The use of probiotics has long been regarded a promising area for future research in aquaculture. Simply put, probiotics are mixtures of specially cultured microbes and microflora that are known to be beneficial to the aquarium and its inhabitants. When added to the aquarium, probiotics populate the aquarium substrate and filter media, as well as colonizing the gastrointestinal tract of the seahorses. Probiotics that colonize the digestive system of the seahorse with beneficial microflora can offer protection against certain pathogens by means of competitive inhibition, and there is also good evidence that suggests they may improve immune function by increasing the number of IgA-producing plasma cells, increasing or improving phagocytosis as well as increasing the proportion of T lymphocytes and Natural Killer cells.
At the same time, other beneficial bacteria in the probiotics mixture colonize the sand and gravel, live rock, and filter media, where they specialize in breaking down waste products, detritus, and other organic matter. This helps to maintain optimum water quality by reducing organic loading, stabilizing the pH, improving the clarity of the water, and reducing the levels of nitrates and phosphates in the aquarium.
In short, probiotics can prevent seahorse diseases by three mechanisms: dramatically improving water quality, boosting the immune system, and outcompeting pathologic bacterial, such as Vibrio. This is important for the seahorse keeper to know because Vibrio are the type of bacteria that are most commonly associated with infections such as tail rot, snout rot, and marine ulcer disease or ulcerative dermatitis. in addition, probiotics are also known to markedly reduced the incidence of gas bubble syndrome (GBS) when seahorses are kept in small, closed-system aquariums, probably by virtue of their ability to promote optimum water quality (Dan Underwood, personal communication).
Until recently, the use of probiotics in aquaculture has been confined primarily to livestock intended for human consumption (e.g., food fish and edible shrimp), rather than for ornamental fish intended for the aquarium industry, but that’s beginning to change, particularly in acknowledgment of the growing problem with drug-resistant strains of bacteria.
Fortunately, for the first time in the history of the aquarium hobby, probiotics are now becoming widely available to home hobbyists and at a very economical cost. They are inexpensive, extremely easy to use, and can often be real lifesavers for fish maintained in home aquariums.
Anything that can help protect seahorses against Vibrio and other pathogens is certainly worth investigating and I strongly recommend that the home aquarist use probiotics in any aquarium that has suffered an outbreak of disease, especially bacterial infections such as snout and tail rot or marine ulcer disease (ulcerative dermatitis). Adding probiotics to the main tank at the first sign of such a problem will inhibit and help eliminate pathogenic bacteria from the aquarium. This can prevent your seahorse tank from becoming a "sick tank" that harbors a disease reservoir that will continue to take a toll on the remaining seahorses in the aquarium over time.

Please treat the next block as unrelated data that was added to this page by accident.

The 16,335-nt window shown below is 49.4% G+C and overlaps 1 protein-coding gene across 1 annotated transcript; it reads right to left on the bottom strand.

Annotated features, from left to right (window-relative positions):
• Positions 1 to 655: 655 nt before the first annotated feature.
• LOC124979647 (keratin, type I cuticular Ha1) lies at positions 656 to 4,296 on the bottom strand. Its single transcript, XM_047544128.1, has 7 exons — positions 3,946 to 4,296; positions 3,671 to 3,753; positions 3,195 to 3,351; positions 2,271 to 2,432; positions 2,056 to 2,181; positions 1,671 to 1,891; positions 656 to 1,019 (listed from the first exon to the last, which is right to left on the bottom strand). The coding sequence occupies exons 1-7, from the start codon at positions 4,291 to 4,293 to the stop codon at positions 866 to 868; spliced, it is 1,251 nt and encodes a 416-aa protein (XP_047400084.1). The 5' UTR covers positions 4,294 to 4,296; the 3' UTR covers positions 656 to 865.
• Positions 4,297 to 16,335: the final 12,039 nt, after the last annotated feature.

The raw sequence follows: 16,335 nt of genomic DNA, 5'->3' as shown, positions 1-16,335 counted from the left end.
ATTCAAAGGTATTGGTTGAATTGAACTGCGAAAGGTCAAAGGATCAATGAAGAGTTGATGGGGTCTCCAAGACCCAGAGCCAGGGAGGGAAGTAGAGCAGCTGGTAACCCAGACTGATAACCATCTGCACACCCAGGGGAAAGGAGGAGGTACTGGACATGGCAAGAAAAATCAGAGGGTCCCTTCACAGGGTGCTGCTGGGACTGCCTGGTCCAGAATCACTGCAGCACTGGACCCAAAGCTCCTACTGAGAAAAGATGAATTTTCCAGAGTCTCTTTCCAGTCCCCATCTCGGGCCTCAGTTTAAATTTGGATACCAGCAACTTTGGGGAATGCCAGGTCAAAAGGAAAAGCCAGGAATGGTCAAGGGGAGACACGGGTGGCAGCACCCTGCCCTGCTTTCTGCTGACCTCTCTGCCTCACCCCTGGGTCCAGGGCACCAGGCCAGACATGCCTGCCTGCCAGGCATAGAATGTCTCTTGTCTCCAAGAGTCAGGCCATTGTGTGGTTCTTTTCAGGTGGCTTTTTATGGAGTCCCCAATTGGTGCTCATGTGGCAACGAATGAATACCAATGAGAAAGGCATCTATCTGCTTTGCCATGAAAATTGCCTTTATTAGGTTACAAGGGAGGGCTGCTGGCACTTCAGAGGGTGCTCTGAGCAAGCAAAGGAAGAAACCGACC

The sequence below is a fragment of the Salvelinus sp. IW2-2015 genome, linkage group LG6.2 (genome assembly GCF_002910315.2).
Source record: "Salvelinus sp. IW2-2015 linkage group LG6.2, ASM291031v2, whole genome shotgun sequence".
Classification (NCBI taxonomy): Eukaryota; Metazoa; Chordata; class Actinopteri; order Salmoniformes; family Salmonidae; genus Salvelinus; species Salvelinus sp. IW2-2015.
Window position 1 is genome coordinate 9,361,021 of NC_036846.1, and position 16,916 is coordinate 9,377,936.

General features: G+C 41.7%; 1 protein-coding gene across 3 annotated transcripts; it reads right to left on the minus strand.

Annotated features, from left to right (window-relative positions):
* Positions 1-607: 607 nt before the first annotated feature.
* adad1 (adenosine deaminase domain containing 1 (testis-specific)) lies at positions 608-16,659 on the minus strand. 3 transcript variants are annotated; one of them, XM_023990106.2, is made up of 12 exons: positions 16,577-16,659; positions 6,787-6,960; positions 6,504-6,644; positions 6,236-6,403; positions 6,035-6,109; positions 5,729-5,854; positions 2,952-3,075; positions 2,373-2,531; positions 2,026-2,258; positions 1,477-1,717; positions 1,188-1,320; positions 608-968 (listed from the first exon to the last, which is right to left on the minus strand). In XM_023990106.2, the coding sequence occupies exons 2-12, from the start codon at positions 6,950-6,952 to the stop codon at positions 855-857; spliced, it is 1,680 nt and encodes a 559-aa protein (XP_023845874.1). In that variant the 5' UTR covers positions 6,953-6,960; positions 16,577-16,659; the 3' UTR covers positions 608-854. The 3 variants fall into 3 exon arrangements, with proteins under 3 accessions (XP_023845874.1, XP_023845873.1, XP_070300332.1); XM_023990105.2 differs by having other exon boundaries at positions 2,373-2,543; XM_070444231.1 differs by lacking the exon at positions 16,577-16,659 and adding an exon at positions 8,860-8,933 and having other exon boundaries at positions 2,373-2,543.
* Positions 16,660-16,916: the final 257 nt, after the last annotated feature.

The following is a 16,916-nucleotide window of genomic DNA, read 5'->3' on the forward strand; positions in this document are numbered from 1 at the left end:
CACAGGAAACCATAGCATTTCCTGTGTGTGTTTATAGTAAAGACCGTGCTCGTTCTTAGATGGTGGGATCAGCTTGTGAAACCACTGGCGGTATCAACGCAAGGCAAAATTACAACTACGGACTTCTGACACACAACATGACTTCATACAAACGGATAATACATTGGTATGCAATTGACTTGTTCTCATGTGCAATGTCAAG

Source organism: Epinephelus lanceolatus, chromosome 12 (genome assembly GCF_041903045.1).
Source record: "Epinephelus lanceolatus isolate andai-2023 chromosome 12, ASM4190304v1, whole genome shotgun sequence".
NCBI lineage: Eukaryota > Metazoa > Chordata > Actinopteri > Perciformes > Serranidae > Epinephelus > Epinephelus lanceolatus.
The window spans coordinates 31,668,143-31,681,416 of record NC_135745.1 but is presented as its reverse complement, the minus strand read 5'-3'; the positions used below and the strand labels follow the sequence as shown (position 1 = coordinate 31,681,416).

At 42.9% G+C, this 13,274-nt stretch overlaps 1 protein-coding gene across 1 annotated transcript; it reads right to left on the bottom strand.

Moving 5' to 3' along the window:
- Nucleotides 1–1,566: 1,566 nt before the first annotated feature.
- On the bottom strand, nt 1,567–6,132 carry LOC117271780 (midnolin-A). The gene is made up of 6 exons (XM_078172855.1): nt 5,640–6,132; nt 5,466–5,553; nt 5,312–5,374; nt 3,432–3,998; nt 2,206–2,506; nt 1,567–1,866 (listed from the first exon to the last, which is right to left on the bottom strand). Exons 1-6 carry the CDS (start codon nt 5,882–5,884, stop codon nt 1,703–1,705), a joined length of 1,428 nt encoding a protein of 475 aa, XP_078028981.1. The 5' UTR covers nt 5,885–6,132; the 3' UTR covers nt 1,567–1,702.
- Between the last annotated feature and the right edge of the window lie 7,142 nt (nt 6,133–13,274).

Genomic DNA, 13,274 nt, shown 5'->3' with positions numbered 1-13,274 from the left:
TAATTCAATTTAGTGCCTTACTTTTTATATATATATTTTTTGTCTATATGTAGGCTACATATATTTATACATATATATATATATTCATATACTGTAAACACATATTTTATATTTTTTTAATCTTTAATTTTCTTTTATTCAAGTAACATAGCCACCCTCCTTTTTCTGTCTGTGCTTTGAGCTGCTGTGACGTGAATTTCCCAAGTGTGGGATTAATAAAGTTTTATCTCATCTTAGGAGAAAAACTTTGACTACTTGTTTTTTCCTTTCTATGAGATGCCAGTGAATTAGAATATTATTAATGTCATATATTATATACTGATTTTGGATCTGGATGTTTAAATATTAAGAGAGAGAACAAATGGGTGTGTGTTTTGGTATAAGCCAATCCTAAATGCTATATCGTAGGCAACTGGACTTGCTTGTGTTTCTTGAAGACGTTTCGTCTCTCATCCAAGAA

It is crucial to prevent this unfortunate situation from developing, because a sick tank that has suffered an outbreak of disease and now harbors a reservoir of pathogenic bacteria can continue to strike down new victims in the weeks and months ahead. At first, healthy seahorses may be able to successfully resist the opportunistic invaders, but small numbers of the pathogens will nonetheless remain, lurking silently in the background, ready to take advantage of any pony that should become stressed or weakened for any reason in the interim. What often happens under such circumstances is that the hobbyist will continue to lose individual seahorses to the same sort of disease symptoms even though all of his aquarium parameters look good and his herd appears to be perfectly healthy. For no apparent reason, one of the healthy ponies will suddenly sicken and die, so that the beleaguered hobbyist is losing additional specimens, one at a time, every few weeks or every month or so despite every precaution.
Adding probiotics to the main tank at the first sign of a disease outbreak can disrupt this deadly cycle by outcompeting the limited numbers of the pathogenic microbes and displacing them from the aquarium itself as well as from the aquarium fish. At the same time, the probiotics will enhance the immune function of the seahorses, strengthening their immune response and making them more disease resistant. So please be aware of this fact and take full advantage of the benefits probiotics can provide if your seahorse tank should suffer a disease problem.
Best of all, the probiotics are equally effective in helping to prevent disease outbreaks in a healthy marine aquarium. They can prevent pathogenic bacteria from gaining a toehold in your seahorse tank in the first place via the phenomena of competitive inhibition, and will boost the immune system of the healthy seahorses, further enhancing their disease-fighting abilities. Savvy seahorse keepers can thus help prevent disease problems by routinely adding appropriate probiotics to their healthy seahorse setups.
When a seahorse has been healthy in an aquarium for a year or two with no problems, and then suddenly dies for no apparent reason, the culprit is often a gradual deterioration of the water quality caused by the slow but steady accumulation of detritus, waste products, and other organic matter over time. This is particularly true when the seahorses are maintained in small, closed-system aquariums. Even though you are diligent in cleaning the aquarium when performing regular water changes, the organic loading of the aquarium system inevitably builds up over time. Along with the increase in the detritus and organic wastes, undesirable bacteria are also building up as always happens when conditions begin to become unsanitary.